The Lord in His Divine Human
by Rev. Geoffrey Childs
The words, "the Revelation of Jesus Christ," are the first in the book of Revelation - that inspired, spiritual diary written by John on the Isle of Patmos. Now it is a revealed law of the Second Coming that the first thing said in any series in the literal Word is the key to all that follows. Here the first words, "the Revelation of Jesus Christ," summarize or epitomize the whole of the Apocalypse; for, first and above all else, the Apocalypse reveals the Lord Jesus Christ, and treats of the qualities of our one and adored Lord. Moreover, of all the books of the literal Word, this last one is especially for the New Church. Its internal-historical sense treats specifically of the new heaven based on the Writings and of the establishment of the New Church on earth; whereas the Old Testament treats, in the internal-historical sense, of the Most Ancient, Ancient, Hebrew and Jewish churches, and the New Testament of the Christian Church.
What is it that inmostly makes a church? It is its concept of the Lord. Therefore the book of Revelation treats above all else of the Lord as He is revealed to the New Church. Clearly, unforgettably, it portrays the one Lord in His glorified Human. That man's concept of the Lord is what makes the inmost of the church in him is not immediately grasped; it is a primary truth that needs to be reflected upon before it can be seen. Often it is only material things that seem real - the things man can see and touch, can experience with his senses. Ideas often seem to be unreal, theoretical, entirely removed from the basic issues of life. Yet this is not the case. This misconception is the flesh blinding man; for the truth is that the most powerful thing in each man's life is his idea of God.
Thus, in a memorable relation, angels instructed inquiring spirits that "all who come into heaven have their place allotted them there, and thence eternal joy, according to their idea of God; because this idea reigns universally in everyone and in every particular of worship. The idea of an invisible God is not determined to any one, nor does it terminate in any [thing], therefore it ceases and perishes. The idea of God as Spirit, when a spirit is believed to be like ether or wind, is an empty idea. But the idea of God as Man is a just idea; for God is the Divine love and the Divine wisdom, with every quality belonging thereto, and the subject of these is man, and not ether or wind. The idea of God in heaven is the idea of the Lord. He is the God of heaven and earth, as He Himself taught. Let your idea of God be like unto ours [the angels concluded] and we shall be consociated together." (AR 224)
How can an idea - even an idea of God - be anything real? A first answer to this is that an idea is not real if it is merely a mental thing entirely separated from life and from loves. An intellectual abstraction, remote from love or affection, is unreal. But man's inner idea of God cannot be apart from love or hate; it cannot be apart from a dominating affection or emotion. An evil man's idea of God is himself; and this concept is not an unreal or abstract thing. This idea is his very life's love; he himself as a god to be worshiped is the most real thing there is. A good man does not look to himself. He looks outside of himself to what is unselfish and of charity. He looks, in fact, to the source of unselfishness and charity, who is the Lord.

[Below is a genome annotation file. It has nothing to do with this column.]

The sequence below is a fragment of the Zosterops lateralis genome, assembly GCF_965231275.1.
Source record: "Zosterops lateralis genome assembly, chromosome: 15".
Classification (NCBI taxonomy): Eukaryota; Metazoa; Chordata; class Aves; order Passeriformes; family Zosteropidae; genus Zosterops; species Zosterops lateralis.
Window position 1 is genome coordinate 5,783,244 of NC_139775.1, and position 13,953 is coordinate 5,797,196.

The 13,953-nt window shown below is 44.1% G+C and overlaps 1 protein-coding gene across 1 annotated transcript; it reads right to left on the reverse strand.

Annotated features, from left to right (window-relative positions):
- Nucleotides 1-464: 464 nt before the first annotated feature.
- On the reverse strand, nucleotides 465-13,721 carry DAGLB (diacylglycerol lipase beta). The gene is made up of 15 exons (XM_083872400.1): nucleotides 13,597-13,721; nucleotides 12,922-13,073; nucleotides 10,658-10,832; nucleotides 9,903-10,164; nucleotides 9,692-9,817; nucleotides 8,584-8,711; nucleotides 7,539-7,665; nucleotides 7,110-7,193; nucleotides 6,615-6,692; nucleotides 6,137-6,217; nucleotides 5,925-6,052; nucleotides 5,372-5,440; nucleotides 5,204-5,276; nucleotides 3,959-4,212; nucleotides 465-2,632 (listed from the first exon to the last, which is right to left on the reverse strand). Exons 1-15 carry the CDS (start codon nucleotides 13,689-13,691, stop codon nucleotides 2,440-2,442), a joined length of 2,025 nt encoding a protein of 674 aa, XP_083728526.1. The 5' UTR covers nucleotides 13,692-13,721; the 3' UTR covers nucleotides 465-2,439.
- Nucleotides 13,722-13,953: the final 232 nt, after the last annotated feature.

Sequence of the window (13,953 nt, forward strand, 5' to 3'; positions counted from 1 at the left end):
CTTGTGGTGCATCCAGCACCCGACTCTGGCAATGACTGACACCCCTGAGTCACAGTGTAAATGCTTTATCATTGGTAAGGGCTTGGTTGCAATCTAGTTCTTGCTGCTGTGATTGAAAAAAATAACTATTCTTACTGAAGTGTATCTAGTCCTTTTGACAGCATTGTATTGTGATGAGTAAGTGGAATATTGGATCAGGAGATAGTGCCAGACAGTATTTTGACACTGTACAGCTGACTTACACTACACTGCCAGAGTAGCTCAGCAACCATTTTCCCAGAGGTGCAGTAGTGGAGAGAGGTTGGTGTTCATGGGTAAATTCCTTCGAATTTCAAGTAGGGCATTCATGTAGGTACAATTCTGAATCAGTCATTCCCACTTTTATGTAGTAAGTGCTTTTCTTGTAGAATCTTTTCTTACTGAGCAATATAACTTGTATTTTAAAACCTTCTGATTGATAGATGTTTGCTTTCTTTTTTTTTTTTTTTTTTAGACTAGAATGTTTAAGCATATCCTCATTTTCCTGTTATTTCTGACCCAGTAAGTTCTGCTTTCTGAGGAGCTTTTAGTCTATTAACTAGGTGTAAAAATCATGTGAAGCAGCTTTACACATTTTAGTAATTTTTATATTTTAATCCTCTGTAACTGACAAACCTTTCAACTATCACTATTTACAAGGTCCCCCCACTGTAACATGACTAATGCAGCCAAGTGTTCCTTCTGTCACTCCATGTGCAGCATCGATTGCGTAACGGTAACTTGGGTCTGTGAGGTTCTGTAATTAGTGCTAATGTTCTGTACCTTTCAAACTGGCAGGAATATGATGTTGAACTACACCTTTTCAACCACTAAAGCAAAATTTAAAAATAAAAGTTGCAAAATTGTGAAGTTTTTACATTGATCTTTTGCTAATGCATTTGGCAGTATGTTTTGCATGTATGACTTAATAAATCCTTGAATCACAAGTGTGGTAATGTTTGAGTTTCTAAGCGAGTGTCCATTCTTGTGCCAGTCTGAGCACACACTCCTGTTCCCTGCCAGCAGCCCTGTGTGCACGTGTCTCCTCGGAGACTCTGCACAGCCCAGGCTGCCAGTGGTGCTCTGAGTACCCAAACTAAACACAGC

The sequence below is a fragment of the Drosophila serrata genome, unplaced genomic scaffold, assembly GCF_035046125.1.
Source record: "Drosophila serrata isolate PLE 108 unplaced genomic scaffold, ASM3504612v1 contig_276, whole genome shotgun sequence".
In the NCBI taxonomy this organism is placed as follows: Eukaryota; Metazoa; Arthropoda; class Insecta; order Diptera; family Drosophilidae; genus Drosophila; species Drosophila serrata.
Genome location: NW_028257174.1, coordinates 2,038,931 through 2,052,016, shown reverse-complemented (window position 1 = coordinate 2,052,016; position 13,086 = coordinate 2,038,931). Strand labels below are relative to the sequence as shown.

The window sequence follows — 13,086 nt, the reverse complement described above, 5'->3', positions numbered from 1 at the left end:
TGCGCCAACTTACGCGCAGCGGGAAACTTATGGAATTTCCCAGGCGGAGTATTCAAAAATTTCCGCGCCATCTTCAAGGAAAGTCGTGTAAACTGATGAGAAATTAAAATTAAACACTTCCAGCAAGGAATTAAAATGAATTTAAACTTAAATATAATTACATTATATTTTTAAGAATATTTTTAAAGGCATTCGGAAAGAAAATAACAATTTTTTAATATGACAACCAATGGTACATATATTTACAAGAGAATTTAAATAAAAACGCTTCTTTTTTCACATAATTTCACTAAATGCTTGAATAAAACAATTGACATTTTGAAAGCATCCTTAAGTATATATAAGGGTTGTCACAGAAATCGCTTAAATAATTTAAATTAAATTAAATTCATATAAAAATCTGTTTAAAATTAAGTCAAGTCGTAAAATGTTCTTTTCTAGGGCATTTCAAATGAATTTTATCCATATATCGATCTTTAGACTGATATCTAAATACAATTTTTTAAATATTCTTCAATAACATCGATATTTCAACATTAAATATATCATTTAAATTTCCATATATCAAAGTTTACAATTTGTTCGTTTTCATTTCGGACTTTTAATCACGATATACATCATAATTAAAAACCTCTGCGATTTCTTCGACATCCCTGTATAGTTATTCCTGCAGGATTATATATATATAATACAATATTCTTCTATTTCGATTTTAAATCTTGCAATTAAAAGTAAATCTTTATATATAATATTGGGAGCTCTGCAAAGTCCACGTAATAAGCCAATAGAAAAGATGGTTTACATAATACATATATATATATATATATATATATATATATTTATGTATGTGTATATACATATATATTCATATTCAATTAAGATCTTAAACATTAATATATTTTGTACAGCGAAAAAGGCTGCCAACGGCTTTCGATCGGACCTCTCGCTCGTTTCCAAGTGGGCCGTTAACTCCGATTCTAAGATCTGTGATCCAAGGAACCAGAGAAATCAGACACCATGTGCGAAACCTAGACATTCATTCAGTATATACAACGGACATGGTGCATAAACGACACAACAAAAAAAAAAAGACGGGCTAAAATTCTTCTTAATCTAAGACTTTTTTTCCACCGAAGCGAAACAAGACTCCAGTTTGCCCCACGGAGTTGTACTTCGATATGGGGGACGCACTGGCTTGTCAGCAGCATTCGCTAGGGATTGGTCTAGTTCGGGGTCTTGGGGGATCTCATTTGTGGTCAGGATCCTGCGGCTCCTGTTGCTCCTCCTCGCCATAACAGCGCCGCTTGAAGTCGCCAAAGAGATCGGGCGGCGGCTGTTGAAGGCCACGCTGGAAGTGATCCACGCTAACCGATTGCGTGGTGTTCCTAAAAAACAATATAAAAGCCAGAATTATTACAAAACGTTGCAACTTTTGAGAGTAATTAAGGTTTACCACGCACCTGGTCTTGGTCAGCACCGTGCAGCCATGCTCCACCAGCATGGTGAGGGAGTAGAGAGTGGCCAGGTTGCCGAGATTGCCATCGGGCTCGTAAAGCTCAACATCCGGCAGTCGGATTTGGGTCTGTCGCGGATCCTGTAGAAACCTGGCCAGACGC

Where there is a good ruling love, however, man does not make any of his own loves a god. Rather does he look outside of himself in search of the true Lord. He searches for the objective reality - for the one God who made heaven and earth. He knows that within himself there is nothing to worship, and therefore searches for the source of all holiness, good and truth. To such men the Lord has always revealed Himself. Yet He has done this according to the ability of man to receive; that is, He has revealed as much of His Divinity as man could understand and love. The angels, too, follow this principle of not disclosing to man more than he is capable of understanding at any given stage of his development. Thus the angels said to certain spirits: "We will not say anything but what you can understand; otherwise our discourse will fall like rain upon sand, and upon seeds therein, which, although watered from heaven, still wither and perish." (ibid.)
Thus the Lord, in revealing Himself to the Jewish Church, appeared as a jealous and wrathful God - as the almighty Jehovah whose commands must be obeyed; for this was the type of God that the Jews, even those of them who were good, could understand. To the Christian Church the Lord could reveal something of His essential Humanity, His mercifulness and gentleness; for men were then at a stage of development in which they could receive and understand something of these qualities of the Lord. Even in the Golden Age, to the Most Ancient Church, the Lord could not reveal Himself fully. The first people on earth were in innocence itself; they were the wisest people in heavenly things who ever lived on this planet. However, though wise in heavenly things, there was little that they knew about the sciences and knowledges of this earth. Compared to what we know today of the natural world, the most ancients were as small children. Their natural minds were undeveloped; and this being the case, the Lord could not reveal Himself fully even to the people of the Golden Age. They saw Him in His celestial and spiritual glory, but in their natural minds there was darkness. In that plane of creation they could not see their Maker; therefore they did not see the Lord in His fullness.